ExistsAsync never returns

#1

I’ve started using the *Async API methods in the 2.1 SDK (thank you…thank you…thank you) and everything is going fine except ExistsAsync(). The following call never returns:

bool exists = await bucket.ExistsAsync(key).ConfigureAwait(false);

#2

@Scotch -

Interesting, do you have logs you can share? Also:

  • Bucket type
  • Server version
  • Cluster configuration

I used NuGet to install 2.1.0 and ran a simple console app that checks for the existence of a key in beer-sample bucket and worked as expected; I’d like to see why it’s failing for you. Note that with async a method that doesn’t return is usually caused by an uncaught exception; the Task never completes.

-Jeff

#3

I’ve been doing some troubleshooting on this, but I don’t have much more to go on.

// Works
bucket.Exists(snapshotId)

// Never returns
bucket.ExistsAsync(snapshotId).Result;

// Never returns (permissive synchronization)
bucket.ExistsAsync(snapshotId).ConfigureAwait(false).GetAwaiter().GetResult()

If I run from a unit test or console application, all return fine. If run inside IIS (ASP.NET MVC WebApi 2 application) the latter 2 just hang. There is no stack trace because there are no exceptions.

The bucket type is Couchbase and the server version is 3.0.3.1716. The cluster has four (4) nodes of identical VMs in one group.

#4

@Scotch -

This works in an MVC App using VS 2013 :

 public async Task<ActionResult> Index()
 {
    var bucket = ClusterHelper.GetBucket("default");
    var result = await bucket.ExistsAsync("1000");
    return View();
 } 

I don’t suggest this usage:

  bucket.ExistsAsync(snapshotId).Result;

Because your using it synchronously (your not awaiting the result, your blocking).

The same with this:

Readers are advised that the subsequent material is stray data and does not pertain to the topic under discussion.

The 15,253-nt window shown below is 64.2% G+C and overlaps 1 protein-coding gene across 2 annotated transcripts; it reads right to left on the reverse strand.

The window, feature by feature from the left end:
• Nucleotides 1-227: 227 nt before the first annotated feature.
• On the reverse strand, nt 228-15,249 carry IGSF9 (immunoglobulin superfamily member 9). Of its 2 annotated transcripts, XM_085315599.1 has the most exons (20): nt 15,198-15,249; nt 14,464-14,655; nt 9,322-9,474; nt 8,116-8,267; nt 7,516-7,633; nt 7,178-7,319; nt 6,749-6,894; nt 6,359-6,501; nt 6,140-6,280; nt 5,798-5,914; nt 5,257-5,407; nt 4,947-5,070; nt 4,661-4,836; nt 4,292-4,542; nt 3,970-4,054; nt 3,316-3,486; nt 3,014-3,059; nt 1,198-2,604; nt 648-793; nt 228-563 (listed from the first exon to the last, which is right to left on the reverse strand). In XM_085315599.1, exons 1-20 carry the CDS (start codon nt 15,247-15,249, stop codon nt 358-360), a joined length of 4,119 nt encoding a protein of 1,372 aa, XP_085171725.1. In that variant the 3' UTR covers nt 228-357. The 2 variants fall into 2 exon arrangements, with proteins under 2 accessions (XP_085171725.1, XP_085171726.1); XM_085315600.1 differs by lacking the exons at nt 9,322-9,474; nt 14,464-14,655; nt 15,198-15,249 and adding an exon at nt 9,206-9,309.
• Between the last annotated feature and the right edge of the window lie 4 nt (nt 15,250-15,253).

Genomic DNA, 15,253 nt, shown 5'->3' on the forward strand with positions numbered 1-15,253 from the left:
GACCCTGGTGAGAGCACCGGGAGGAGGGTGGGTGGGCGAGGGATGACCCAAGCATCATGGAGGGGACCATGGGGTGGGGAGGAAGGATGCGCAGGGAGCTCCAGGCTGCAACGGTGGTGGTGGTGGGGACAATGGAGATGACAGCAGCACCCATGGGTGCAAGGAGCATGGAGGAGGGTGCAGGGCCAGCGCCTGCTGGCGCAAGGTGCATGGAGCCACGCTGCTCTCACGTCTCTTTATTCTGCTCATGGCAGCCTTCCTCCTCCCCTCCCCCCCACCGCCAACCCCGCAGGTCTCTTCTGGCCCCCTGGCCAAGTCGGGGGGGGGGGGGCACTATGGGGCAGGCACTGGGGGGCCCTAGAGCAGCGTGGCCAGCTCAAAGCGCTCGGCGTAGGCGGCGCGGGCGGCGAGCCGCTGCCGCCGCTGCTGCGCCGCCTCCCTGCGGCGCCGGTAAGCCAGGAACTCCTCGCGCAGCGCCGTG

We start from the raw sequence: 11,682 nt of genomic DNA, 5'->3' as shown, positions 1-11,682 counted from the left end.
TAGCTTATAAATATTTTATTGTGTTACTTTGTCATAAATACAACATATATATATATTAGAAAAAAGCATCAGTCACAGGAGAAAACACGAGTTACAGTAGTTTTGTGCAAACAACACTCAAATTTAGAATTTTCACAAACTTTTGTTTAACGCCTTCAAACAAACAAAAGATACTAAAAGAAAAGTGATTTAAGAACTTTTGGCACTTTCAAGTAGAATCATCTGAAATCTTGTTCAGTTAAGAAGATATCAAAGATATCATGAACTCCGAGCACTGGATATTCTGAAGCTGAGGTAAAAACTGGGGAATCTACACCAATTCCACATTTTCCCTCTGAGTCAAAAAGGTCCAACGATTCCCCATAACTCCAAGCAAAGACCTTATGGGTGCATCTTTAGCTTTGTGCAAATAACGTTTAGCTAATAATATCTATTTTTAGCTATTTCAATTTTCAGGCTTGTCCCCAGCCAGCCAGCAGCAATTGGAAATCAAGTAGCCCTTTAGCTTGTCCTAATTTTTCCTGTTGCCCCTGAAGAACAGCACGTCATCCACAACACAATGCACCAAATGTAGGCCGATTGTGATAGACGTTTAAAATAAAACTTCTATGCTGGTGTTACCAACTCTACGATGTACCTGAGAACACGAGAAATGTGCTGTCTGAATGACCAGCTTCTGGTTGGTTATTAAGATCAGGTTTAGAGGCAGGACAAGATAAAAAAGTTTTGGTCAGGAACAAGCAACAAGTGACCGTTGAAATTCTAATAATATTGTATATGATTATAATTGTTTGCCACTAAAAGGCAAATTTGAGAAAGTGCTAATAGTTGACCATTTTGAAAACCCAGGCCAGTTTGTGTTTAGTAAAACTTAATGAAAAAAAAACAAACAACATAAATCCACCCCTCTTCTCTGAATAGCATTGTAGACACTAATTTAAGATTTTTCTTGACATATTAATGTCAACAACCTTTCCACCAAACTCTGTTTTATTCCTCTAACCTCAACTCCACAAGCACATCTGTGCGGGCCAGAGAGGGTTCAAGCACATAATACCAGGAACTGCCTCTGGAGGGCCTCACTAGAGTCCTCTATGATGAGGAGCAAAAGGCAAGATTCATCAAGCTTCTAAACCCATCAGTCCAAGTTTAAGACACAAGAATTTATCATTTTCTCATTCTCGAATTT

bucket.ExistsAsync(snapshotId).ConfigureAwait(false).GetAwaiter().GetResult()

This is essentially the same as the previous example except your not depending on the SynchronizationContext for the restore point.

As long as you use await you should be fine; optionally add the ConfigureAwait(false) to be sure.

-Jeff

#5

This is a valid transition from an asynchronous to a synchronous context:

bucket.ExistsAsync(snapshotId).ConfigureAwait(false).GetAwaiter().GetResult()

The point of TAP (Task Asynchronous Pattern) is to allow blocked threads to do other work instead of idling. Since, primarily, threads block on IO (eg. network request/response) the optimal use of TAP is in operations that depend on resources external to the processor. There is little benefit, and actually some cost, to making asynchronous methods which don’t ever block (thus, I doubt you’ll ever see async math and string functions in .NET). The overhead of allocating the continuation on the stack outweighs the benefit of releasing the thread to do something else.

See: https://msdn.microsoft.com/en-us/magazine/hh456402.aspx

For this reason, I typically don’t write asynchronous business code. If I’m building a typical middle-tier service (validate a request, run business rules, call a repository, run some more business rules, assemble the response), the only part that is asynchronous is the repository; everything else executes at processor speed already. The other main feature of TAP, cancellations, can be achieved with reset events if I have something that might take a while; like a sort.

So, back to our problem above. While the thread is in ExistsAsync() it can be re-purposed to do other work. When it comes back to the calling method though, it runs my code synchronously and not as a continuation.

Can you please try your test in this manner and see how it works for you?

#6

@Scotch -

I see your point; I was expecting that users wanting synchronous behavior would use the synchronous API. As you stated, the method does not complete when called synchronously. Can you create a bug ticket for this? You can do so here: http://issues.couchbase.com/browse/NCBC

-Jeff